The Saudi Arabian government announced last week a series of reforms aimed at expanding women’s civil rights including allowing Saudi women over the age of 21 to travel abroad alone and allowing women to file for birth certificates, marriage, and divorce. The new laws require equal employment regulations and criminalize discrimination based on gender, disability or race. However, these changes do not dismantle the male guardianship system in the country.
Saudi Ambassador, Princess Reema bint Bandar, the first woman ambassador from the Kingdom to U.S., welcomed the changes. In a series of tweets, she wrote, “These new regulations are history in the making. They call for the equal engagement of women and men in our society. It is a holistic approach to gender equality that will unquestionably create real change for Saudi women.”
Last year, women were granted the right to drive and were for the first time allowed to watch live sports events in the stadiums. Women were also given the right to vote on local issues in 2015 and are now allowed to run for elections in for local council positions.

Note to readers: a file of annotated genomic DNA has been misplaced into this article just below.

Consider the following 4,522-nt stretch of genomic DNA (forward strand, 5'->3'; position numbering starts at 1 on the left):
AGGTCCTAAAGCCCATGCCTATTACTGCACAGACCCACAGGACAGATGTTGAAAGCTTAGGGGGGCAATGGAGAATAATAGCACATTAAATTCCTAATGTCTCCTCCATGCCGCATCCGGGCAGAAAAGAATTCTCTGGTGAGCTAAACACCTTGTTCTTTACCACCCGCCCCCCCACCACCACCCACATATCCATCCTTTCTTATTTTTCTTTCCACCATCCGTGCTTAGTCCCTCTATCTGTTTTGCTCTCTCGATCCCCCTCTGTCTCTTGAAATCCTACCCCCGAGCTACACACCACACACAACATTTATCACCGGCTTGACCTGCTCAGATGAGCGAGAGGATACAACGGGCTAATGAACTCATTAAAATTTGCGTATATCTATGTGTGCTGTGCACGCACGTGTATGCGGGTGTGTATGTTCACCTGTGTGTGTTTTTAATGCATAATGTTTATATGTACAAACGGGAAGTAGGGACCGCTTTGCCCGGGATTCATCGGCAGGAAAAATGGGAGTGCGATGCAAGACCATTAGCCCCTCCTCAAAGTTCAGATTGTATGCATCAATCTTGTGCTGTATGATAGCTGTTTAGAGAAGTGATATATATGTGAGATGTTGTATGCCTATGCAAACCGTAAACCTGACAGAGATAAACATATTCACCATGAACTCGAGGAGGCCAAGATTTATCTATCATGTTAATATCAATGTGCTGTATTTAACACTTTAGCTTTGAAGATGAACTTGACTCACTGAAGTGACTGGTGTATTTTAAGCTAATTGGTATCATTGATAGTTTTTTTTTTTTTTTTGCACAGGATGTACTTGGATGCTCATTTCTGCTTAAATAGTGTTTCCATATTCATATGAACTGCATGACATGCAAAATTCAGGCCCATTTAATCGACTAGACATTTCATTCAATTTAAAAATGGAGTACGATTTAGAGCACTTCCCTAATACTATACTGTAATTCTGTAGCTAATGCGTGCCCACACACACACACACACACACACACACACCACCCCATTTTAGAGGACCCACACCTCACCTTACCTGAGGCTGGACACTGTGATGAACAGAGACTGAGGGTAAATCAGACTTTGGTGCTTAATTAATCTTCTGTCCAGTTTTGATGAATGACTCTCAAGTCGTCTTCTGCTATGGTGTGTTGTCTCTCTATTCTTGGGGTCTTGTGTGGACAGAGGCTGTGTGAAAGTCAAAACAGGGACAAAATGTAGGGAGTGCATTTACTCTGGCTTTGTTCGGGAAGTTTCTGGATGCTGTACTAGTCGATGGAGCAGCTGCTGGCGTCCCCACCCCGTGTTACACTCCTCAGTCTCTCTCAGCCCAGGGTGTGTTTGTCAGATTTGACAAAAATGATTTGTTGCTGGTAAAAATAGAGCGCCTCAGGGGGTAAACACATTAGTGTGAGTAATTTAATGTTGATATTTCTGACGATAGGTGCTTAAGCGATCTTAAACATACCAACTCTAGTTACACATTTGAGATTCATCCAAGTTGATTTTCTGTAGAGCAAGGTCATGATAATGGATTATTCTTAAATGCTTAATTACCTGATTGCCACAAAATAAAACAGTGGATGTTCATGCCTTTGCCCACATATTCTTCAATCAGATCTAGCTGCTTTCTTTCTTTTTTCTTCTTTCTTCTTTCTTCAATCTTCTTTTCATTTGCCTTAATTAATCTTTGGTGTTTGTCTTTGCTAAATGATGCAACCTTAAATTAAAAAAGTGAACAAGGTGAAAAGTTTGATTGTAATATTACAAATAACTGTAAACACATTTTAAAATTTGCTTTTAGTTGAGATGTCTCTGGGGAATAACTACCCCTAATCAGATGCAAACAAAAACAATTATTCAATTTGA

The Kingdom of Saudi Arabia observes a strict brand of Islamic law, known as Wahhabism. The law does not allow women and men to be together and requires women to wear veil that must fully cover them. It is also in the Saudi law that every woman should have a male guardian, often a father, brother, husband, or a close male relative. It is not known when these changes will take effect.
Media Resources: BBC 8/2/19; France 24 8/2/19